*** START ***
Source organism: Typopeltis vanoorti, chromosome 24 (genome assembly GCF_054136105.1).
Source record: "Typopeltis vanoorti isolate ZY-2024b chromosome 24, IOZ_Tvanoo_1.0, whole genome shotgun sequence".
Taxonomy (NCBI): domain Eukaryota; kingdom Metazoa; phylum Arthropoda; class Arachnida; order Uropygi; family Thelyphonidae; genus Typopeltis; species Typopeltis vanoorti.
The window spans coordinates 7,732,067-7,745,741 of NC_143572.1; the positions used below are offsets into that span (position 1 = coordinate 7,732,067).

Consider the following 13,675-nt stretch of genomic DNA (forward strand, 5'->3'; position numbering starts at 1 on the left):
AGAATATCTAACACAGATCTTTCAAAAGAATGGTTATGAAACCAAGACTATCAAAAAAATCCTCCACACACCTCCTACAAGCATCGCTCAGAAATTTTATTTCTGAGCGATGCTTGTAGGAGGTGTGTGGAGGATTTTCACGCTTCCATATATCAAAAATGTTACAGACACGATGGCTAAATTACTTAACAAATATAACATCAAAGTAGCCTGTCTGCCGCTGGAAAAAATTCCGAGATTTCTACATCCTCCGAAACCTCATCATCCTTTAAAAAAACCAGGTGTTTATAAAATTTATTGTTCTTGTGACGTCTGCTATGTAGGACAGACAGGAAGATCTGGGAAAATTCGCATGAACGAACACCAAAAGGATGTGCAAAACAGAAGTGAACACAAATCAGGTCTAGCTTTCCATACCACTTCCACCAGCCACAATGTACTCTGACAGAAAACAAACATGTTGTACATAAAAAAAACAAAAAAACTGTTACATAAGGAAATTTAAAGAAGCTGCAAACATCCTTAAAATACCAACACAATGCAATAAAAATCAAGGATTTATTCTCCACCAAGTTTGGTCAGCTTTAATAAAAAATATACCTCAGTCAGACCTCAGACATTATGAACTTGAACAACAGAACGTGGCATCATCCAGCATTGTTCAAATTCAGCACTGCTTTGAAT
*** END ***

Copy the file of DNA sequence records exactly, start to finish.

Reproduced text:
Source organism: Typopeltis vanoorti, chromosome 24 (genome assembly GCF_054136105.1).
Source record: "Typopeltis vanoorti isolate ZY-2024b chromosome 24, IOZ_Tvanoo_1.0, whole genome shotgun sequence".
Taxonomy (NCBI): domain Eukaryota; kingdom Metazoa; phylum Arthropoda; class Arachnida; order Uropygi; family Thelyphonidae; genus Typopeltis; species Typopeltis vanoorti.
The window spans coordinates 7,732,067-7,745,741 of NC_143572.1; the positions used below are offsets into that span (position 1 = coordinate 7,732,067).

Consider the following 13,675-nt stretch of genomic DNA (forward strand, 5'->3'; position numbering starts at 1 on the left):
AGAATATCTAACACAGATCTTTCAAAAGAATGGTTATGAAACCAAGACTATCAAAAAAATCCTCCACACACCTCCTACAAGCATCGCTCAGAAATTTTATTTCTGAGCGATGCTTGTAGGAGGTGTGTGGAGGATTTTCACGCTTCCATATATCAAAAATGTTACAGACACGATGGCTAAATTACTTAACAAATATAACATCAAAGTAGCCTGTCTGCCGCTGGAAAAAATTCCGAGATTTCTACATCCTCCGAAACCTCATCATCCTTTAAAAAAACCAGGTGTTTATAAAATTTATTGTTCTTGTGACGTCTGCTATGTAGGACAGACAGGAAGATCTGGGAAAATTCGCATGAACGAACACCAAAAGGATGTGCAAAACAGAAGTGAACACAAATCAGGTCTAGCTTTCCATACCACTTCCACCAGCCACAATGTACTCTGACAGAAAACAAACATGTTGTACATAAAAAAAACAAAAAAACTGTTACATAAGGAAATTTAAAGAAGCTGCAAACATCCTTAAAATACCAACACAATGCAATAAAAATCAAGGATTTATTCTCCACCAAGTTTGGTCAGCTTTAATAAAAAATATACCTCAGTCAGACCTCAGACATTATGAACTTGAACAACAGAACGTGGCATCATCCAGCATTGTTCAAATTCAGCACTGCTTTGAAT